I was working on my research in late December, when I spotted these beauties, which by the way bees seem to love. Unfortunately, these blooms fall off by spring time. So, if you are fortunate enough and happen to be walking either on the museum grounds at the Houston's Woodland home site or the campus in front of Austin Hall's entryway you may still be able to catch a fleeting glimpse of these brightly colored blooms of the flowering Quince tree.
|In front of Austin Hall|
|Close up of branches of trees lining sidewalk at the Woodland home|
The Quince is often mistaken for the Camellia. This variety is possibly the Orange Storm, which is an old-fashioned deciduous shrub that American farmers of the 1800's often grew on their homesteads. These plants would be used sometimes for the little bit of fruit they produced, but mainly this tree's blooms are beautiful and can brighten any dreary day. The blooms resemble and are often mistaken for the Camellia.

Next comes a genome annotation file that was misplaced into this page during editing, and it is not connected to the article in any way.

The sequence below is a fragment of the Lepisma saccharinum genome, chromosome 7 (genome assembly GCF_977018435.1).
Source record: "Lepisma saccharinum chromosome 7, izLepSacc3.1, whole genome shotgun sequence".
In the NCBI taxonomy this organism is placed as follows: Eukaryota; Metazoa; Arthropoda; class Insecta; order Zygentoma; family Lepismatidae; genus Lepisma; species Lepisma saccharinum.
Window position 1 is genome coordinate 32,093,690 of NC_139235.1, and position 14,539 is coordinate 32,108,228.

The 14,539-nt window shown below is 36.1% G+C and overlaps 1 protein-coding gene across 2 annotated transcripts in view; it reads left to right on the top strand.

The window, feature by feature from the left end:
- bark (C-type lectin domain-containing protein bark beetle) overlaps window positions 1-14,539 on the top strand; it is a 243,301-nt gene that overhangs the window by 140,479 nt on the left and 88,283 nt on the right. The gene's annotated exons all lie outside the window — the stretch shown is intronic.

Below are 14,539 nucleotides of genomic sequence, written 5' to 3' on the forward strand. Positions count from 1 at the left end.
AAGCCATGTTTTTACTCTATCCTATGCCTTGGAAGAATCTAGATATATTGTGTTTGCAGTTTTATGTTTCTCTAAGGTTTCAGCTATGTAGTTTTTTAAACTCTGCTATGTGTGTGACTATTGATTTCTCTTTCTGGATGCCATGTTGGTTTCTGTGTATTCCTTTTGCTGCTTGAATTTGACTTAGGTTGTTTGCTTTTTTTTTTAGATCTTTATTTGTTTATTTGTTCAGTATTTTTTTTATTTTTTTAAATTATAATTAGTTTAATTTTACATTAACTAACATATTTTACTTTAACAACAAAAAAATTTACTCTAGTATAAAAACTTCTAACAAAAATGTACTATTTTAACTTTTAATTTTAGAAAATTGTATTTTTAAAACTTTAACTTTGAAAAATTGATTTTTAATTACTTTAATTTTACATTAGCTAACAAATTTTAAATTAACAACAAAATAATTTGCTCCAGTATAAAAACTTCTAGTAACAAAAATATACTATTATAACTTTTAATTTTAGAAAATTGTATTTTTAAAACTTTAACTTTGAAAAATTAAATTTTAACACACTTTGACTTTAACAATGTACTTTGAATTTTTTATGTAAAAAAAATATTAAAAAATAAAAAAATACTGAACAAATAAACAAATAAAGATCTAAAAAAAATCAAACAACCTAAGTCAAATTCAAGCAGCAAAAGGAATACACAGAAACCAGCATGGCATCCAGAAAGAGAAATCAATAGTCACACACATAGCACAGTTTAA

In speaking to Peter, the Museum Groundskeeper he told me of documentation about these plants. I was able to get copies Mrs. W. A. Leigh's recollection of the grounds from her childhood and when the Houston's lived. This is her words concerning these plants, "On the west side of the walk, leading to garden, a short distance from the back porch there grew in a row extending almost to the garden fence, five quince trees."
So it appears these group of 5 Quince trees are still living in the same spot where Margaret Houston planted them sometime in the 1800's. Also, one can reasonably speculate that the Quince tree growing at Austin Hall, another historically significant building in Texas history, is most likely from this same root stock.
I was able to find a internet site which had interesting ways Quince was used in England. To read follow this link Historical Reference of the Quince Tree.
Until Next Time.